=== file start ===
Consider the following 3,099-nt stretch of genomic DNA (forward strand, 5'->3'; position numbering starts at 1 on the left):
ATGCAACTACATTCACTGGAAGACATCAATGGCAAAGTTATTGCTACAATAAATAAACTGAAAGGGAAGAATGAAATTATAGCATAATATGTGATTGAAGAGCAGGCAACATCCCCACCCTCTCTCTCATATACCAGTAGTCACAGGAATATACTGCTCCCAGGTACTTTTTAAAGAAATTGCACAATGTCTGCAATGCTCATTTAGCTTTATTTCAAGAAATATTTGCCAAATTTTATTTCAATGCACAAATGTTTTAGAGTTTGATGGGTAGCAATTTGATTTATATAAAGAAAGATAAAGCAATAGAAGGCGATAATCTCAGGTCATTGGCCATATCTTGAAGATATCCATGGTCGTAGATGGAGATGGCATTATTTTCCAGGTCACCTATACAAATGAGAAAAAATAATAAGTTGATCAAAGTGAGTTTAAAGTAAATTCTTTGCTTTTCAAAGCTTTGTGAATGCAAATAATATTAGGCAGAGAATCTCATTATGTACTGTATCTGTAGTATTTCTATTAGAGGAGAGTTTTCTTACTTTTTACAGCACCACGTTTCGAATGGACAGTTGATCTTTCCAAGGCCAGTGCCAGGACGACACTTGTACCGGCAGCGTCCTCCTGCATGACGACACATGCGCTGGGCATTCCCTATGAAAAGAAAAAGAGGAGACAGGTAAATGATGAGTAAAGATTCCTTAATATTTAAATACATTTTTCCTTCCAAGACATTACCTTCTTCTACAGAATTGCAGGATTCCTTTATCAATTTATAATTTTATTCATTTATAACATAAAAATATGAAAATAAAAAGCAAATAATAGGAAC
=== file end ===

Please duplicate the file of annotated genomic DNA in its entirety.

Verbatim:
Consider the following 3,099-nt stretch of genomic DNA (forward strand, 5'->3'; position numbering starts at 1 on the left):
ATGCAACTACATTCACTGGAAGACATCAATGGCAAAGTTATTGCTACAATAAATAAACTGAAAGGGAAGAATGAAATTATAGCATAATATGTGATTGAAGAGCAGGCAACATCCCCACCCTCTCTCTCATATACCAGTAGTCACAGGAATATACTGCTCCCAGGTACTTTTTAAAGAAATTGCACAATGTCTGCAATGCTCATTTAGCTTTATTTCAAGAAATATTTGCCAAATTTTATTTCAATGCACAAATGTTTTAGAGTTTGATGGGTAGCAATTTGATTTATATAAAGAAAGATAAAGCAATAGAAGGCGATAATCTCAGGTCATTGGCCATATCTTGAAGATATCCATGGTCGTAGATGGAGATGGCATTATTTTCCAGGTCACCTATACAAATGAGAAAAAATAATAAGTTGATCAAAGTGAGTTTAAAGTAAATTCTTTGCTTTTCAAAGCTTTGTGAATGCAAATAATATTAGGCAGAGAATCTCATTATGTACTGTATCTGTAGTATTTCTATTAGAGGAGAGTTTTCTTACTTTTTACAGCACCACGTTTCGAATGGACAGTTGATCTTTCCAAGGCCAGTGCCAGGACGACACTTGTACCGGCAGCGTCCTCCTGCATGACGACACATGCGCTGGGCATTCCCTATGAAAAGAAAAAGAGGAGACAGGTAAATGATGAGTAAAGATTCCTTAATATTTAAATACATTTTTCCTTCCAAGACATTACCTTCTTCTACAGAATTGCAGGATTCCTTTATCAATTTATAATTTTATTCATTTATAACATAAAAATATGAAAATAAAAAGCAAATAATAGGAAC